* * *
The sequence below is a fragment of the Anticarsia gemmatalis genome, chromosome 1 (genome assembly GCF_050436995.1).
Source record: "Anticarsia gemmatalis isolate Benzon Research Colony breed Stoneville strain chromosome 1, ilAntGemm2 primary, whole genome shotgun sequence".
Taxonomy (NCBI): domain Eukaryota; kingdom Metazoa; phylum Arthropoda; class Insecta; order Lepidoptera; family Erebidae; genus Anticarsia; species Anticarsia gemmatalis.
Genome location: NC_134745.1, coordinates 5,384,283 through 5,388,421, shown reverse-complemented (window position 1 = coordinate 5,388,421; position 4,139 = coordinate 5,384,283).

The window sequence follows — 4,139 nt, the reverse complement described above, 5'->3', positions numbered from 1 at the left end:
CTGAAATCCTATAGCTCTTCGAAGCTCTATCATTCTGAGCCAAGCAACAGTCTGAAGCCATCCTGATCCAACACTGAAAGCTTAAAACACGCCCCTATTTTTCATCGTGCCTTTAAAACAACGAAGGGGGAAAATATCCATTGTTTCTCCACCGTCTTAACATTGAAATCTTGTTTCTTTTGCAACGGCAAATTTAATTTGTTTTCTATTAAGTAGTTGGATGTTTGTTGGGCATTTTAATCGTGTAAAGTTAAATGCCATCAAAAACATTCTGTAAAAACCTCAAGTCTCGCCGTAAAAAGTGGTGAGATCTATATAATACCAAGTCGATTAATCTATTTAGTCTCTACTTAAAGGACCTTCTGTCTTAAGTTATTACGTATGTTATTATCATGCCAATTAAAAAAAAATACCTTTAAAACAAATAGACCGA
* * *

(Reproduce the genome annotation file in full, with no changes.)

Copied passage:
The sequence below is a fragment of the Anticarsia gemmatalis genome, chromosome 1 (genome assembly GCF_050436995.1).
Source record: "Anticarsia gemmatalis isolate Benzon Research Colony breed Stoneville strain chromosome 1, ilAntGemm2 primary, whole genome shotgun sequence".
Taxonomy (NCBI): domain Eukaryota; kingdom Metazoa; phylum Arthropoda; class Insecta; order Lepidoptera; family Erebidae; genus Anticarsia; species Anticarsia gemmatalis.
Genome location: NC_134745.1, coordinates 5,384,283 through 5,388,421, shown reverse-complemented (window position 1 = coordinate 5,388,421; position 4,139 = coordinate 5,384,283).

The window sequence follows — 4,139 nt, the reverse complement described above, 5'->3', positions numbered from 1 at the left end:
CTGAAATCCTATAGCTCTTCGAAGCTCTATCATTCTGAGCCAAGCAACAGTCTGAAGCCATCCTGATCCAACACTGAAAGCTTAAAACACGCCCCTATTTTTCATCGTGCCTTTAAAACAACGAAGGGGGAAAATATCCATTGTTTCTCCACCGTCTTAACATTGAAATCTTGTTTCTTTTGCAACGGCAAATTTAATTTGTTTTCTATTAAGTAGTTGGATGTTTGTTGGGCATTTTAATCGTGTAAAGTTAAATGCCATCAAAAACATTCTGTAAAAACCTCAAGTCTCGCCGTAAAAAGTGGTGAGATCTATATAATACCAAGTCGATTAATCTATTTAGTCTCTACTTAAAGGACCTTCTGTCTTAAGTTATTACGTATGTTATTATCATGCCAATTAAAAAAAAATACCTTTAAAACAAATAGACCGA